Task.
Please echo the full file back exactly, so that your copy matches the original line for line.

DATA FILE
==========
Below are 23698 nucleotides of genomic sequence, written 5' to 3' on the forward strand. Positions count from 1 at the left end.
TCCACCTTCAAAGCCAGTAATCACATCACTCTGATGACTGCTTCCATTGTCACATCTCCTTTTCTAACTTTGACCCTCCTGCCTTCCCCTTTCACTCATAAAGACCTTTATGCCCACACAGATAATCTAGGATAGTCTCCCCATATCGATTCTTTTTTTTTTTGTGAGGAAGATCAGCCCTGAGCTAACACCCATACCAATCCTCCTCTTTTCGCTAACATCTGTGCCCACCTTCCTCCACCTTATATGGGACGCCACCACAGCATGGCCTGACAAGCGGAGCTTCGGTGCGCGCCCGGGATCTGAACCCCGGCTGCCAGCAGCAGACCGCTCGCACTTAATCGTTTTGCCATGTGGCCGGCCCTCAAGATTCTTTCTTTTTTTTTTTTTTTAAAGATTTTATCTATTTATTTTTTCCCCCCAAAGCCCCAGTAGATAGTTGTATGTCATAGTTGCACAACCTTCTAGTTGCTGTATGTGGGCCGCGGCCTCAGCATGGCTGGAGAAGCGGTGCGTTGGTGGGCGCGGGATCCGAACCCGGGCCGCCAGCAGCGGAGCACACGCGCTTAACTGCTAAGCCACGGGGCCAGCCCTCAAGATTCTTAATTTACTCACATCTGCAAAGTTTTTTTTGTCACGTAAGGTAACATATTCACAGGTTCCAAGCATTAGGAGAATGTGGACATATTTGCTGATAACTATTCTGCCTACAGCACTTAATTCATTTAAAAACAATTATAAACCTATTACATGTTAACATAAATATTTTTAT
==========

Below are 23698 nucleotides of genomic sequence, written 5' to 3' on the forward strand. Positions count from 1 at the left end.
TCCACCTTCAAAGCCAGTAATCACATCACTCTGATGACTGCTTCCATTGTCACATCTCCTTTTCTAACTTTGACCCTCCTGCCTTCCCCTTTCACTCATAAAGACCTTTATGCCCACACAGATAATCTAGGATAGTCTCCCCATATCGATTCTTTTTTTTTTTGTGAGGAAGATCAGCCCTGAGCTAACACCCATACCAATCCTCCTCTTTTCGCTAACATCTGTGCCCACCTTCCTCCACCTTATATGGGACGCCACCACAGCATGGCCTGACAAGCGGAGCTTCGGTGCGCGCCCGGGATCTGAACCCCGGCTGCCAGCAGCAGACCGCTCGCACTTAATCGTTTTGCCATGTGGCCGGCCCTCAAGATTCTTTCTTTTTTTTTTTTTTTAAAGATTTTATCTATTTATTTTTTCCCCCCAAAGCCCCAGTAGATAGTTGTATGTCATAGTTGCACAACCTTCTAGTTGCTGTATGTGGGCCGCGGCCTCAGCATGGCTGGAGAAGCGGTGCGTTGGTGGGCGCGGGATCCGAACCCGGGCCGCCAGCAGCGGAGCACACGCGCTTAACTGCTAAGCCACGGGGCCAGCCCTCAAGATTCTTAATTTACTCACATCTGCAAAGTTTTTTTTGTCACGTAAGGTAACATATTCACAGGTTCCAAGCATTAGGAGAATGTGGACATATTTGCTGATAACTATTCTGCCTACAGCACTTAATTCATTTAAAAACAATTATAAACCTATTACATGTTAACATAAATATTTTTAT